We’ve followed our questions, our delights and our fears, our longings and our best guesses to this small octagonal canvas home in this infinite and knowable young and old forest.
We’ve been here five nights now. A surprise: each night is as alive and varied, as rich with texture and experience as the days. We lay down to sleep herded ever inward to bed and to stillness by the cavernous forest dark, the same dark inside our home as out, just in time for something to begin. Rain sounds on the thin stretched roof above us, around us, on us like we’re sleeping in a wandering cloud. The pine trees around us bend and crack and we stay awake all night expecting to be flattened. Desperate sounding fox barks trace an invisible parade just outside then suddenly stop. Distant cows moo with weary midnight frustration. Neighborhood dogs engage in a scheduled debate, repeating themselves mindlessly until dawn. Some small animal makes a sound that may mark its end. Two coyotes sing like twenty, a song I cannot follow but recognize is perfect. In the triangles of moonlight our bunnies are destroying something irreplaceable I’ve long forgotten I owned. And then – there was the night with no sound where we couldn’t sleep for lack of wondering where it all went.
Many nights I step out to pee and the stars and the moon devour me.
Today it is so cold and the firewood we bought doesn’t fit in our tiny house wood stove. I got something small going with pallet wood to cheer up and get the energy to begin my work. Today I’m going without time, transportation, phone, or electricity. It’s not just the cold that makes me hesitate to pick up my tools and step outside. The vastness of the work and the intimacy, the distance between this moment and a corn sprout, and the unique confusion of suddenly being given exactly the work you want; all this almost keeps me huddled under blankets back in the elsewhere where I was only dreaming of today .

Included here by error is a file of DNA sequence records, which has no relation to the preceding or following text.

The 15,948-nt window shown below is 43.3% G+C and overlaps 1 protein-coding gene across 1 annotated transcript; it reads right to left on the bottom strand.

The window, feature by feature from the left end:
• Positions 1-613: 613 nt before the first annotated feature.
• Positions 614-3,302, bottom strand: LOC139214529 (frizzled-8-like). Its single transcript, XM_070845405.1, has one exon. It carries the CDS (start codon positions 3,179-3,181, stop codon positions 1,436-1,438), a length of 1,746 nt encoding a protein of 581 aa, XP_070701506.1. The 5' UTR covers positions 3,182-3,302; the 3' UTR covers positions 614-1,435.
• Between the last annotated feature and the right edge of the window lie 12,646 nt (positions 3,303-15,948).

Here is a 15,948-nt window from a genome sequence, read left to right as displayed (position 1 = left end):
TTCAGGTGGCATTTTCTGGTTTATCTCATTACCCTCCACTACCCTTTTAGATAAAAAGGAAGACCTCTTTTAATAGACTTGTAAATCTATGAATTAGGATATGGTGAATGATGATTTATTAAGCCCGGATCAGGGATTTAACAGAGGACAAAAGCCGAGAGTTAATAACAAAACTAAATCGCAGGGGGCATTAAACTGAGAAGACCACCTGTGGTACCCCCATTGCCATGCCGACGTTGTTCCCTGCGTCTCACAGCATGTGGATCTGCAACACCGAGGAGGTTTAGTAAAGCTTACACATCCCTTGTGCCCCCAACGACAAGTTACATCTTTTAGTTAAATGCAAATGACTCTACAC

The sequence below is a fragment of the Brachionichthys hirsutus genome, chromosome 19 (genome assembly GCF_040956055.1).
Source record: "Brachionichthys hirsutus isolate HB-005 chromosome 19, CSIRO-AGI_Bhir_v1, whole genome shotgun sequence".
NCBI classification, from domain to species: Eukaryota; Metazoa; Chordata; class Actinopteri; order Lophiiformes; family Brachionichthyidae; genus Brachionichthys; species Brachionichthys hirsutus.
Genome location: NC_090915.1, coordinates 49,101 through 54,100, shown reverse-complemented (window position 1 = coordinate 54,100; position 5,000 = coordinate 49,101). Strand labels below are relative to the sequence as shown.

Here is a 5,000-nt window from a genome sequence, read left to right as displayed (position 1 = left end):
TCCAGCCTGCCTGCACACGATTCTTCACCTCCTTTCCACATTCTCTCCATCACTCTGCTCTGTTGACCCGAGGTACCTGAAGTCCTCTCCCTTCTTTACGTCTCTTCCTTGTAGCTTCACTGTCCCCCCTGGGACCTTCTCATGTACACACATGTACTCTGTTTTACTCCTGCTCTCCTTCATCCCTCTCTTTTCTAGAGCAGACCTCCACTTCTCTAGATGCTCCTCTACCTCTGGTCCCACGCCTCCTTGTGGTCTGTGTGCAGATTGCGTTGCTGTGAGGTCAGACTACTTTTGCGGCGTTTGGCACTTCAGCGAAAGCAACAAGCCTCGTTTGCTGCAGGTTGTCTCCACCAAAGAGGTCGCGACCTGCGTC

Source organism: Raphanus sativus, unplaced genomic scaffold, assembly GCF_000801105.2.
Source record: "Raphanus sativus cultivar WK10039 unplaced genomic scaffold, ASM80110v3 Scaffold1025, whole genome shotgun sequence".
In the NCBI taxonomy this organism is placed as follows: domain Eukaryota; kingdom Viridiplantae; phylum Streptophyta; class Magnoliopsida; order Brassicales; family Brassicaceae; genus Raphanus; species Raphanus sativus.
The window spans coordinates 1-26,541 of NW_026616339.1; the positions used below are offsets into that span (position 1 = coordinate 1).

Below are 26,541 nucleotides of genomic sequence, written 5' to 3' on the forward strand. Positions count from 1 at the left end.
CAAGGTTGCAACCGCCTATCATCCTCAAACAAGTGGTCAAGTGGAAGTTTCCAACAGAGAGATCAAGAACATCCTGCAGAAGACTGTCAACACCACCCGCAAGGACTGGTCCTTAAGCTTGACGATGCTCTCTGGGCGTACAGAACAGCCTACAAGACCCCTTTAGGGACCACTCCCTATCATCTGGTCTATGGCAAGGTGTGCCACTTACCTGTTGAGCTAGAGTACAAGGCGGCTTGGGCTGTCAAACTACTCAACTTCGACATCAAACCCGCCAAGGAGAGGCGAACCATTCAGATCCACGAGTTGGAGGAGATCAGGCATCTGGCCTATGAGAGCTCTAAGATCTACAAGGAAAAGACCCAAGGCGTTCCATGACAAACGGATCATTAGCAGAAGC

Yesterday we met with so many warm-hearted people sharing like oxygen the simple understanding that we need to find a way to live together with earth and each other. We shared our story again and again and at times I felt embarrassed to know a life this good; other times I felt embarrassed to ask to fill up our 6 gallon water jugs that we use for washing dishes. All these people committed to justice reminded me again of all the ways I don’t know how to support the struggles of everyone in our communities suffering the consequences right now. We’re making our best guess in the forest, alone in some ways, hidden in some ways. Sometimes I feel far too far from Standing Rock, even as I know our life is precisely a response to their call.
What helps so much: having each other; seeing our friends; connecting our best guess to others’ different, also right best guesses; having fire, watching fire, thanking fire; the moonlight and stars; and the animals and plants around us always.
Two nights ago just as I was experimentally letting our cat out into the woods, I had to quickly lift her back into the yome as the largest fox I ever saw trotted into the pines near our home. Dog-sized, grey but for its orange face, heedless of us thirty feet away. It walked a path as sure as the sunset. Another fox appeared behind minutes later. We watched them wander off into the brush out of sight.
Before that: a neon green tree frog on the ground. Coyote tracks in the creek bed. The first insects. A full moon like a spotlight on our deck. Spring is beginning and in many ways it is the first Spring of my life.